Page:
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Name Muhammad Adil Younis

Qualification B.E. Mechanical


Batch 08
Institute Quaid-e-Awam University of
Engineering, Science
and Technology
Nawabshah.
Testing of Metals
Contents
Introduction
Types of Mechanical Tests
Tensile Test
Stress Strain Diagram of Mild Steel
Comparison between Ductile and Brittle
Material
Compression Test
Introduction:
Testing of Metals mean to determine
the various mechanical properties by
testing of metals on different testing
machines.

All the mechanical tests are divided
into following two groups:


1. Destructive tests.
2. Non destructive tests.
Destructive tests:
In destructive
tests, the specimen of material is tested
until its complete structural failure, in
order to derive its mechanical properties
and characteristics.



In this type of tests, the material
may be useless after the test is over or
may be transformed to possess
mechanical properties very different
from the previous one.
The destructive tests include tensile
test, compression test, impact test,
fatigue test, hardness test, creep test
etc.
2. Non destructive tests:
In this test, the material under test
possesses the same mechanical
properties before and after the test and
the material is not destroyed.
The non destructive tests, include
visual examination, radiographic test and
magnet particle test etc.
Tensile test for ductile material.
It is generally, carried out with the help
of a universal testing machine on the
specimen.
So, a graph will obtain by testing
machine which is shown below.
Stress Strain Diagram of Mild
Steel:
Proportional Limit:

It is the point on the
stress-strain curve, up
to which the plot is a
straight line and stress
proportional to strain.
Up to proportional limit,
the material remains
elastic and strictly
follows Hookes Law.
Elastic Limit:

it is the point just
beyond proportional
limit. From proportional
limit to elastic limit, the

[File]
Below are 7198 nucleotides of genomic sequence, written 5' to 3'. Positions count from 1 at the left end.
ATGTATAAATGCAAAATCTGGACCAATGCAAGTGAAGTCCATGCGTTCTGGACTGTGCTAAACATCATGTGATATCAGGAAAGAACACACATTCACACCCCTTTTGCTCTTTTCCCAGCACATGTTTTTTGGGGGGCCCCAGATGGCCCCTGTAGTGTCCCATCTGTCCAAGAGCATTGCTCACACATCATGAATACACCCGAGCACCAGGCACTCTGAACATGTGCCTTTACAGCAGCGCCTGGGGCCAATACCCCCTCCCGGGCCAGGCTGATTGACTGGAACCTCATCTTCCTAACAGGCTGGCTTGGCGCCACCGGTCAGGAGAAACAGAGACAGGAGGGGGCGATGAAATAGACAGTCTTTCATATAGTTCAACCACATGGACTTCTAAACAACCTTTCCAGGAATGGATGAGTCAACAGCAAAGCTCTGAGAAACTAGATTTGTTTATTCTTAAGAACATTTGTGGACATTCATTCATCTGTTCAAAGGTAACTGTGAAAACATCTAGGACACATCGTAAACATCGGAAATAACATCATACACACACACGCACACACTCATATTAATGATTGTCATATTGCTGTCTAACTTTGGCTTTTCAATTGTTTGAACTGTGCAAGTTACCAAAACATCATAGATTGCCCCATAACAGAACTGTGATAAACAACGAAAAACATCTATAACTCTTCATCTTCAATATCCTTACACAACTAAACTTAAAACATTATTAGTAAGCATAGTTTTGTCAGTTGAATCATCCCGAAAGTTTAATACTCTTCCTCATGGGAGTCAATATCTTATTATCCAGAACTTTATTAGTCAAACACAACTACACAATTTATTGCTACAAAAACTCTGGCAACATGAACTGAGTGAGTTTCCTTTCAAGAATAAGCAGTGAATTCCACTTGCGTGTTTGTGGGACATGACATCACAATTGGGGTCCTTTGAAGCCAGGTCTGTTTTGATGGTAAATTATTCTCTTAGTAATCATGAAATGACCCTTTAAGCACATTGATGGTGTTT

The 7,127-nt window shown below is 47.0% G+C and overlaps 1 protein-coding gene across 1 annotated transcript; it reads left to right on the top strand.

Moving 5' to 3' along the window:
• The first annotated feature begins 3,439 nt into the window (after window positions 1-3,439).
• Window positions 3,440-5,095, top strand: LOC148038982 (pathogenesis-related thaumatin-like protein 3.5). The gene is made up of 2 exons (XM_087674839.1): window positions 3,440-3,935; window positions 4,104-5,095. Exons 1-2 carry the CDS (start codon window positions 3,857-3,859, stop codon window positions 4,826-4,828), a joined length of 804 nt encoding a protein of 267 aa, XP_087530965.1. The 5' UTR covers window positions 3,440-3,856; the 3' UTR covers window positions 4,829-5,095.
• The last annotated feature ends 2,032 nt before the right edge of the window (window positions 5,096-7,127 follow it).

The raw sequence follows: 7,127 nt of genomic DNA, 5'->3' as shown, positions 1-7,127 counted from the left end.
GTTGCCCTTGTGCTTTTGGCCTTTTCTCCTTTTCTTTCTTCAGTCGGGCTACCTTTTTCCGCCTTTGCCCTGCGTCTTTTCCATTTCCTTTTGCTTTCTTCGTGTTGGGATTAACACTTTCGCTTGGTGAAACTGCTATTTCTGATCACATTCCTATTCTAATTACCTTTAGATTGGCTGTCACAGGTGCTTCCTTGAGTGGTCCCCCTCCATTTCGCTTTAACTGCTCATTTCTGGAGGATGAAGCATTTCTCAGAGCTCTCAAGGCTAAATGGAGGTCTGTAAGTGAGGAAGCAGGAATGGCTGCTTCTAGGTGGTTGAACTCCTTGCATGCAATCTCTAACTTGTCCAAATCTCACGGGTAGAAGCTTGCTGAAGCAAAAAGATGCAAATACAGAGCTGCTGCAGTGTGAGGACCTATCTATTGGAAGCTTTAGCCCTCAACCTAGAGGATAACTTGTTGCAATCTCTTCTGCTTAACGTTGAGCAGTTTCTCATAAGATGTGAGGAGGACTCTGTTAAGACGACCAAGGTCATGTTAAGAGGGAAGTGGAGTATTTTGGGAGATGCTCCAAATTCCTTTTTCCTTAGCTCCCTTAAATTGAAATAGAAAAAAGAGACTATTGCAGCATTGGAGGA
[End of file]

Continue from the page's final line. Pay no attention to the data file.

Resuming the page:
material remains elastic
but does not follow
Hookes Law and so,
stress and strain are
not proportional.
Yield Point:

If the material is
stressed beyond point
B, the plastic range will
reach i.e., on the
removal of load, the
material will not be able
to recover its original
position.
Ultimate stress:



A further increase in
the load will cause
marked deformation in
the whole volume of the
metal. The maximum
load which the specimen
can with stand without
failure is called the load
at the ultimate strength.
Breaking stress:

Beyond point E, the bar
begins to forms neck. The
load falling from the
maximum until fracture
occurs at F.
[ Beyond point E, the
cross-sectional area of the
specimen begins to reduce
rapidly over a relatively
small length of bar and the
bar is said to form a neck. ]
- Comparing the Failure of a Ductile Specimen and a
Brittle Specimen after Loading:
Brittle and Ductile Metal Comparison:

Compression Test:
It is generally, performed for testing
brittle materials such as cast iron,
concrete, stones, and bricks etc.
It may be performed universal
testing machine on the specimen.

So, a graph will obtain by testing
machine which is shown below.
Stressstrain curve for brittle
materials:

From the graph, we see that there is a
little strain as compared to the stress.

The value of breaking stress for
different materials is different. But the
general pattern for stress strain diagram
is approximately same as shown in
above figure.